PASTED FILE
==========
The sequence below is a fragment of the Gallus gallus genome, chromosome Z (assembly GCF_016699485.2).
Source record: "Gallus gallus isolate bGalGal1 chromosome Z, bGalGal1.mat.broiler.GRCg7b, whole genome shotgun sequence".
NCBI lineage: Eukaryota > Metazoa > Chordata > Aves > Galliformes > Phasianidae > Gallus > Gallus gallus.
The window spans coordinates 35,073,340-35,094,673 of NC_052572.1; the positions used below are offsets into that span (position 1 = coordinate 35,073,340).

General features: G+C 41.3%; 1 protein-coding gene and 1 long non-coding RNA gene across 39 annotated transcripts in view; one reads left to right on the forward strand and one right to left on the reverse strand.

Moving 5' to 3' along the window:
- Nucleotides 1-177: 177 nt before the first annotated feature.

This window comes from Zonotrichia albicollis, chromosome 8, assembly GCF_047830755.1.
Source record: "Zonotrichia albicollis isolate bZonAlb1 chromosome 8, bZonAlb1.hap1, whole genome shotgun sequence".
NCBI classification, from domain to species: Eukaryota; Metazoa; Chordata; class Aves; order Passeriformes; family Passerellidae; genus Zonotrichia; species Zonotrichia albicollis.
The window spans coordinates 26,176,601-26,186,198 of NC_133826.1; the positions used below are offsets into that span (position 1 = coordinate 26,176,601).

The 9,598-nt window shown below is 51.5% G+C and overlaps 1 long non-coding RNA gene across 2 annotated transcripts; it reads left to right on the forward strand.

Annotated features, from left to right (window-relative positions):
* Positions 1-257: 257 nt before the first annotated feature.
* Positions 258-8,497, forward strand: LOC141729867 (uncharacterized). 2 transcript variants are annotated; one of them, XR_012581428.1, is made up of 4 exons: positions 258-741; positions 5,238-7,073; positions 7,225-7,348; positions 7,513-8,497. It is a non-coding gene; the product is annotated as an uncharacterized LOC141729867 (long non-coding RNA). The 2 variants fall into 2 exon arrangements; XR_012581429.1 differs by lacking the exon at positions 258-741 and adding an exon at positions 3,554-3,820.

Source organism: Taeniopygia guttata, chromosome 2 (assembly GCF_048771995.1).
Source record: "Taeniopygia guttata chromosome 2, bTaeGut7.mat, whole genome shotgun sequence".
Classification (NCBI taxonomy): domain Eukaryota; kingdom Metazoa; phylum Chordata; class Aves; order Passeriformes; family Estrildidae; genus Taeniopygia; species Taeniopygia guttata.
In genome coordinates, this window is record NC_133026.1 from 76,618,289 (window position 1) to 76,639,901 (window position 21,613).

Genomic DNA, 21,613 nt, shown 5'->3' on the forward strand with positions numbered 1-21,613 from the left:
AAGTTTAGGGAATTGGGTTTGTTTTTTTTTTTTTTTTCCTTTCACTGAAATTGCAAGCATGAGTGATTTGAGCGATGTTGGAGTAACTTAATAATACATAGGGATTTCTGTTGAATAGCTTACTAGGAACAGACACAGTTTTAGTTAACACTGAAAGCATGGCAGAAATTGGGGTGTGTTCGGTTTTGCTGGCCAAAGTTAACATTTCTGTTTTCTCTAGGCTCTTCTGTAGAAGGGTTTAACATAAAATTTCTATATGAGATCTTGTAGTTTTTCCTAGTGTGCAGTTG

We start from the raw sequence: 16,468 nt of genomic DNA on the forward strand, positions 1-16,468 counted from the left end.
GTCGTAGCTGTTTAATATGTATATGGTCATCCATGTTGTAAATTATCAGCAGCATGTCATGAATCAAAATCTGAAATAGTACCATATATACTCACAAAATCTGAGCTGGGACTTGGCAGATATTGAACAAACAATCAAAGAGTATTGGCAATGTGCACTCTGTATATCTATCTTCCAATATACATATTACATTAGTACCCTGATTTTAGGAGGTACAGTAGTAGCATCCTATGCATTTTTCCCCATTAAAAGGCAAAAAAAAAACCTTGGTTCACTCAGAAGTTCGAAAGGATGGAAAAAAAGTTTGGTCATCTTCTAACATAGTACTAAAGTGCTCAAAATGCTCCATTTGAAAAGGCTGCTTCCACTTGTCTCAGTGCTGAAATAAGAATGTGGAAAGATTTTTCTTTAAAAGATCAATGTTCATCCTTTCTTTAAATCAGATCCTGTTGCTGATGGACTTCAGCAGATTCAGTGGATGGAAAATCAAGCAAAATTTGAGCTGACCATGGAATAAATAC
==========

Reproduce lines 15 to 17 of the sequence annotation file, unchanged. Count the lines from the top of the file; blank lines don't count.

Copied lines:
* Positions 258-8,497, forward strand: LOC141729867 (uncharacterized). 2 transcript variants are annotated; one of them, XR_012581428.1, is made up of 4 exons: positions 258-741; positions 5,238-7,073; positions 7,225-7,348; positions 7,513-8,497. It is a non-coding gene; the product is annotated as an uncharacterized LOC141729867 (long non-coding RNA). The 2 variants fall into 2 exon arrangements; XR_012581429.1 differs by lacking the exon at positions 258-741 and adding an exon at positions 3,554-3,820.

Source organism: Taeniopygia guttata, chromosome 2 (assembly GCF_048771995.1).
Source record: "Taeniopygia guttata chromosome 2, bTaeGut7.mat, whole genome shotgun sequence".